Brock Bassett joined the Bay Area Turning Point Board in 2022. As the location manager of Forest Park East Funeral Home, Brock guides families through their darkest hours with care and compassion. Brock grew up in Hamshire, Texas, and graduated from Lamar University with a Bachelor of Arts degree in sociology, kinesiology and health. For 12 years, Brock served as a youth pastor in Texas and Northwest Louisiana, as well as volunteering as a camp counselor and camp director at Disciple Oaks Camp. In search of other ways to serve his community, Brock enrolled in the Dallas Institute of Funeral Service and became a licensed funeral director. He was named to his current position at Forest Park East in 2019. Following the murder of his colleague and friend, Savannah Kinchen, at the hands of her husband, Brock — together with Savannah’s family — launched the Savannah Memorial Walk to raise funds in support of Bay Area Turning Point’s mission and to bring awareness to domestic abuse. In its inaugural year, the event raised $9,000 for Bay Area Turning Point.

In his spare time, Brock hangs out with his dog, Snickers, plays kickball, travels and attends as many of his nephew’s sporting events as possible

990 Tax Returns

BATP Audit Reports

Annual Reports

FAQs

If you still have questions please contact us directly.

BATP is a non-profit community based social service agency providing services to individuals impacted by family violence and sexual assault. Additionally, the agency operates prevention and awareness services designed to bring an end to sexual and domestic violence.
Yes. This affiliation brings opportunities for staff and volunteer training, multi-agency networking, peer collaboration, and community support.

Example: Twice annually, many corporations that participate in United Way, reach out to affiliated agencies to make repairs, paint, host a food drive, organize a special children’s activity, and many other special projects.
Yes. We welcome questions regarding the financial reports of the agency and pride ourselves on maintaining effective fiscal management. BATP has been recognized for over a decade by the Better Business Bureau with an Award of Excellence-Winner of Distinction.

Example: Twice annually, many corporations that participate in United Way, reach out to affiliated agencies to make repairs, paint, host a food drive, organize a special children’s activity, and many other special projects.
BATP was incorporated in November of 1991. The current shelter was opened on May 15, 1996, and the Crisis Intervention Center and Administrative offices were opened in March of 2000.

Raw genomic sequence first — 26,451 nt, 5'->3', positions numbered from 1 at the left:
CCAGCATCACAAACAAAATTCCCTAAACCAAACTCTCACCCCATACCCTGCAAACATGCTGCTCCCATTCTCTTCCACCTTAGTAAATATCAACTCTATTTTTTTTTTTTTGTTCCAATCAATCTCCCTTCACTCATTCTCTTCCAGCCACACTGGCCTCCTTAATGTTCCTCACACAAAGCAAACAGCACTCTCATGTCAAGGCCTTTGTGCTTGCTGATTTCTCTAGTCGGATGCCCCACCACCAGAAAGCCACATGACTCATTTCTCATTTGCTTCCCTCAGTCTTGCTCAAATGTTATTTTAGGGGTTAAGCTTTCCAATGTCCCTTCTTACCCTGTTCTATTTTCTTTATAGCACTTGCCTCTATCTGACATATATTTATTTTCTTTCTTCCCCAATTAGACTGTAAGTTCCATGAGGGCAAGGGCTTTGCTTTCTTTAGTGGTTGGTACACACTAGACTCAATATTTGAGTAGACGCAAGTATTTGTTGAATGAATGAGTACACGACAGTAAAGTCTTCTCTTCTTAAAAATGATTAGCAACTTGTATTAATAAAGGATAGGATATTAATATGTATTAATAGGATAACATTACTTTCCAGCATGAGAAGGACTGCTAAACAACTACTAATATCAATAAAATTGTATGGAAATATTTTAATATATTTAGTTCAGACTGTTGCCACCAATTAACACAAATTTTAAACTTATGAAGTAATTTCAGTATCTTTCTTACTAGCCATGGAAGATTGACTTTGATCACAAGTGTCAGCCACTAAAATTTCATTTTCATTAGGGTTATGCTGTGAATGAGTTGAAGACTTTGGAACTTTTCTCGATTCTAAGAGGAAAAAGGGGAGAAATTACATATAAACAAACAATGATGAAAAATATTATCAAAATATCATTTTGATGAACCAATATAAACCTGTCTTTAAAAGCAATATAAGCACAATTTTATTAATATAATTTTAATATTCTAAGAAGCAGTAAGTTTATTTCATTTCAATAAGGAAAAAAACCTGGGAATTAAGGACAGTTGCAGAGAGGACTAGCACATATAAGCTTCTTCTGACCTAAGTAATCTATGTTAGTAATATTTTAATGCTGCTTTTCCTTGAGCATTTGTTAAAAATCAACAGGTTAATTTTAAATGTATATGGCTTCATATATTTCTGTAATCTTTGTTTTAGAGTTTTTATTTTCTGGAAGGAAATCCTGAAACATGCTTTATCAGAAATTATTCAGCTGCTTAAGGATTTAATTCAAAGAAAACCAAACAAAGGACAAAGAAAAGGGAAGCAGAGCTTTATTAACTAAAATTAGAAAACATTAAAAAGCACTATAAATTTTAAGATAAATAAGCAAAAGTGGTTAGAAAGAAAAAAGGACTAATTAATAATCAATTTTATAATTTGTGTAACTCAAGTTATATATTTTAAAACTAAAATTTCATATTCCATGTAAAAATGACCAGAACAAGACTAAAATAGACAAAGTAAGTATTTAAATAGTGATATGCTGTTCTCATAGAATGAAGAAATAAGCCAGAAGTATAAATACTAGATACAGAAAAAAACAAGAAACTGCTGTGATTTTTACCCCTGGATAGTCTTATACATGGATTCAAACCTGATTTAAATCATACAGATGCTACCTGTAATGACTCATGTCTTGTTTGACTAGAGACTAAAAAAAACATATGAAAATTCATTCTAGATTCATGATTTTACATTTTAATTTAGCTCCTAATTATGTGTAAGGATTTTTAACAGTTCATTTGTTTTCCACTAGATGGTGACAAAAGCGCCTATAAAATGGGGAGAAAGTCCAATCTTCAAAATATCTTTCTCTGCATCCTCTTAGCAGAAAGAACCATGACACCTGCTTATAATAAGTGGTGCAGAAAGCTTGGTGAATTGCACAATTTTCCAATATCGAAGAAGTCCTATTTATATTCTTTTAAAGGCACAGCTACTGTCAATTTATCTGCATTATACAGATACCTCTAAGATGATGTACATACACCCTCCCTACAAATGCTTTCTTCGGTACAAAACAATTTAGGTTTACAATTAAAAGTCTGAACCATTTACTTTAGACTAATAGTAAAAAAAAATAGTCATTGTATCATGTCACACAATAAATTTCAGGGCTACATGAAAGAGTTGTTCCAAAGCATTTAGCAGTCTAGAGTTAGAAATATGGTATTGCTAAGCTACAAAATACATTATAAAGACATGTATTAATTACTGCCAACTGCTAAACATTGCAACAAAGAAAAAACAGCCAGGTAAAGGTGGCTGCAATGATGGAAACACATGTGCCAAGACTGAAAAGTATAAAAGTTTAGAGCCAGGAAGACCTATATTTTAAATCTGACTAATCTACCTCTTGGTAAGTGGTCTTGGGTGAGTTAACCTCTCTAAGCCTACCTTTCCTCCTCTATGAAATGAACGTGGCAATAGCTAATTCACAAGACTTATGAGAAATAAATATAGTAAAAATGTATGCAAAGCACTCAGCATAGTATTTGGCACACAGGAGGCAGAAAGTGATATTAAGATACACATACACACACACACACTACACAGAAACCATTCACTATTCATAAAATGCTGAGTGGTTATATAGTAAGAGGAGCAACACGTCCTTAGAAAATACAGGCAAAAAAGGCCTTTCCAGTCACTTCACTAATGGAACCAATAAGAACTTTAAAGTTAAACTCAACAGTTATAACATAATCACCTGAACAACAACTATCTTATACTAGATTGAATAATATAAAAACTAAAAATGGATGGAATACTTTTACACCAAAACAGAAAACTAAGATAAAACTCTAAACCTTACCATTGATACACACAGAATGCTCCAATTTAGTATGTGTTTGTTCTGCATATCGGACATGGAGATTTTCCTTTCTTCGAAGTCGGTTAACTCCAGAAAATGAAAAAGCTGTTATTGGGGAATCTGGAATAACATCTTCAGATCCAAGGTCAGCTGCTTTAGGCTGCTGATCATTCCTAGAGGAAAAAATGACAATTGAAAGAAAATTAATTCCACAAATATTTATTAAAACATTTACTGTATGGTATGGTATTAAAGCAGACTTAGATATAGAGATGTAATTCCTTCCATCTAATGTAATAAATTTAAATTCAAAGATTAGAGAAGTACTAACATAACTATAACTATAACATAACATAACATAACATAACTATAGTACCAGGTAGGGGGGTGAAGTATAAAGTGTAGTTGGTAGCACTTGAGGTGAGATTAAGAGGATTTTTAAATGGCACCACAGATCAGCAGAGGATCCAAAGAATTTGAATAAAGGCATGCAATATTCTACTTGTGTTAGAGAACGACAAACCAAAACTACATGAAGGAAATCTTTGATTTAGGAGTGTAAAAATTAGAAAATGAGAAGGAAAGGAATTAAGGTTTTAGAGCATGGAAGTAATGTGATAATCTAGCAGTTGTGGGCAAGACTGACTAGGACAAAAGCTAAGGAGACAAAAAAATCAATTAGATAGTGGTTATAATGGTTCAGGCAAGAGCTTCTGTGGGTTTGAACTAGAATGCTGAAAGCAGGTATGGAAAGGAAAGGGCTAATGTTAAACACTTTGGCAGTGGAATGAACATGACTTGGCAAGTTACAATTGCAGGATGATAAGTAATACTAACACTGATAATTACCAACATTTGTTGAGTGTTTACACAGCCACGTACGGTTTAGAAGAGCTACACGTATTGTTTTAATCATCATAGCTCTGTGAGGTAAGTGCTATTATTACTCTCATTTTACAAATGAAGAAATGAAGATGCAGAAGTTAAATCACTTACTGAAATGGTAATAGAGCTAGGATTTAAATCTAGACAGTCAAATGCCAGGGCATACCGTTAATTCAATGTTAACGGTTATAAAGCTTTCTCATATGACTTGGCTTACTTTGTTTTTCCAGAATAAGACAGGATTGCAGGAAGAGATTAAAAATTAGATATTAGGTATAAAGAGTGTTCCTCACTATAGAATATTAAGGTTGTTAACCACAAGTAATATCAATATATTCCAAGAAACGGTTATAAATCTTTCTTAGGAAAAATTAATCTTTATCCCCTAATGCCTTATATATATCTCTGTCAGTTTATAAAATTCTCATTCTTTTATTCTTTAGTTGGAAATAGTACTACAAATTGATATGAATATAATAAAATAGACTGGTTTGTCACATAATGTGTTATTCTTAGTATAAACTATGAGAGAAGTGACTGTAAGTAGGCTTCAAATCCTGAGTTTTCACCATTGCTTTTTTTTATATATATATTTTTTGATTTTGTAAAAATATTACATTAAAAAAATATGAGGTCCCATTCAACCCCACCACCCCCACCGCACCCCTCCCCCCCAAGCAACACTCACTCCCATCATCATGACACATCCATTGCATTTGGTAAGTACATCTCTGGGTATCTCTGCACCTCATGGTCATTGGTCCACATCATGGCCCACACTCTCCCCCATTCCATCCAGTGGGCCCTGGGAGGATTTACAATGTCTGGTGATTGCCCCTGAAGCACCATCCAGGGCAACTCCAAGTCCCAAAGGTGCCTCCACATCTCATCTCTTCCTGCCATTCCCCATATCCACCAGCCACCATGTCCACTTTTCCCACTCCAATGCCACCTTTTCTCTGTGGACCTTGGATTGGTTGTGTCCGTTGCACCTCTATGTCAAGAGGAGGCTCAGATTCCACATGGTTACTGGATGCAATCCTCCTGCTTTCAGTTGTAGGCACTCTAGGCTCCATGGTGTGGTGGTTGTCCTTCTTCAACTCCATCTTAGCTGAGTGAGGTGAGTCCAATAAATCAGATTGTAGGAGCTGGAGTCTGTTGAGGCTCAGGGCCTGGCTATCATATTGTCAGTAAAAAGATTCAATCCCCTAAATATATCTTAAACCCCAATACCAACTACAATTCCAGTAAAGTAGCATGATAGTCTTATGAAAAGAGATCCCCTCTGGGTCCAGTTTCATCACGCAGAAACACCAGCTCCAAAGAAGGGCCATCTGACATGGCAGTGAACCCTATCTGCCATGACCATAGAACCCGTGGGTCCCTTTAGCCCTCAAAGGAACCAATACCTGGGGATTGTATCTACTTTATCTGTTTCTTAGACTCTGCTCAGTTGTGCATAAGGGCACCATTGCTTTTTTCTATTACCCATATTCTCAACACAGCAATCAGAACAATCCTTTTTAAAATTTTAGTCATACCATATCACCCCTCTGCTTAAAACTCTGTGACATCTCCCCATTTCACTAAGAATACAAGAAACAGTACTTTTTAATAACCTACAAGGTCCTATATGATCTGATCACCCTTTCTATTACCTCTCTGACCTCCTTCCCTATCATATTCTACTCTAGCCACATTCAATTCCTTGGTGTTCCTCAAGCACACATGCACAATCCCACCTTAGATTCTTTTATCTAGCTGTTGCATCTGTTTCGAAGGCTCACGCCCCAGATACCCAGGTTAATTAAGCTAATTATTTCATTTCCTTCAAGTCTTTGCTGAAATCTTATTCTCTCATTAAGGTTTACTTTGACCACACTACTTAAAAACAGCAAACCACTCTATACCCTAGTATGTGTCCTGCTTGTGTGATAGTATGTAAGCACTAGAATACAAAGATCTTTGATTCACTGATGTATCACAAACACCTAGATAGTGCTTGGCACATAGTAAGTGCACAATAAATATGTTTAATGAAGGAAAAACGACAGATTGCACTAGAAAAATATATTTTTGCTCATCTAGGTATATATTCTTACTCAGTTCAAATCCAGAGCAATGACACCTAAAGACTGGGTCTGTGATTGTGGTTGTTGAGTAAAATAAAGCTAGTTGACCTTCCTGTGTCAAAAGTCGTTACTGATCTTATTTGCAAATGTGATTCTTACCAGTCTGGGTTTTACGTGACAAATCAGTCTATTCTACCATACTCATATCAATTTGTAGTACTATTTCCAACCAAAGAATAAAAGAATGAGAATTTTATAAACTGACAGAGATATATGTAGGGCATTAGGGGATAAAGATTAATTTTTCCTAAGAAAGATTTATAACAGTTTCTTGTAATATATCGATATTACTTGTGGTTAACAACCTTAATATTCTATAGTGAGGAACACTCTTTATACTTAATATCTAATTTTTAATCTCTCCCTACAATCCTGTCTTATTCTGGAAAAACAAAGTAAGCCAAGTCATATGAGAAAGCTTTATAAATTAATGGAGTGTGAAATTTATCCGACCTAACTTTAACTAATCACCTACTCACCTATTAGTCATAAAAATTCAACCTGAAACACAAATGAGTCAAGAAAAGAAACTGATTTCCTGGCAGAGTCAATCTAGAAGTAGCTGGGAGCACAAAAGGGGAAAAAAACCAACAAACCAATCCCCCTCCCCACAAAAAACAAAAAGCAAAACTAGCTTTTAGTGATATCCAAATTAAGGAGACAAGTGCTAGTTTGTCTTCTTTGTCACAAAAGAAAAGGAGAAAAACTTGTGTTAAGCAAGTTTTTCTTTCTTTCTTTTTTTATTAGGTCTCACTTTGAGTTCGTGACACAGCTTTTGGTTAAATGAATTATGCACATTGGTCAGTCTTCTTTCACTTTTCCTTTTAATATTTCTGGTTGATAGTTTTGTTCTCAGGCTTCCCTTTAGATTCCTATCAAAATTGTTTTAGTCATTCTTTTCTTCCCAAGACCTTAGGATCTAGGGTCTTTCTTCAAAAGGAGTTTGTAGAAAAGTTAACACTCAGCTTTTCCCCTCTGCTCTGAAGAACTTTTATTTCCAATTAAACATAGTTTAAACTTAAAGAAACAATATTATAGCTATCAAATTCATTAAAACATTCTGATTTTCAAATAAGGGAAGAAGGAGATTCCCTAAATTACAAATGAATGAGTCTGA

Example: Twice annually, many corporations that participate in United Way, reach out to affiliated agencies to make repairs, paint, host a food drive, organize a special children’s activity, and many other special projects.
BATP was incorporated in November of 1991. The current shelter was opened on May 15, 1996, and the Crisis Intervention Center and Administrative offices were opened in March of 2000.

Example: Twice annually, many corporations that participate in United Way, reach out to affiliated agencies to make repairs, paint, host a food drive, organize a special children’s activity, and many other special projects.
BATP was incorporated in November of 1991. The current shelter was opened on May 15, 1996, and the Crisis Intervention Center and Administrative offices were opened in March of 2000.

Example: Twice annually, many corporations that participate in United Way, reach out to affiliated agencies to make repairs, paint, host a food drive, organize a special children’s activity, and many other special projects.
BATP was incorporated in November of 1991. The current shelter was opened on May 15, 1996, and the Crisis Intervention Center and Administrative offices were opened in March of 2000.

Example: Twice annually, many corporations that participate in United Way, reach out to affiliated agencies to make repairs, paint, host a food drive, organize a special children’s activity, and many other special projects.
BATP was incorporated in November of 1991. The current shelter was opened on May 15, 1996, and the Crisis Intervention Center and Administrative offices were opened in March of 2000.

Example: Twice annually, many corporations that participate in United Way, reach out to affiliated agencies to make repairs, paint, host a food drive, organize a special children’s activity, and many other special projects.
BATP was incorporated in November of 1991. The current shelter was opened on May 15, 1996, and the Crisis Intervention Center and Administrative offices were opened in March of 2000.

Example: Twice annually, many corporations that participate in United Way, reach out to affiliated agencies to make repairs, paint, host a food drive, organize a special children’s activity, and many other special projects.
BATP was incorporated in November of 1991. The current shelter was opened on May 15, 1996, and the Crisis Intervention Center and Administrative offices were opened in March of 2000.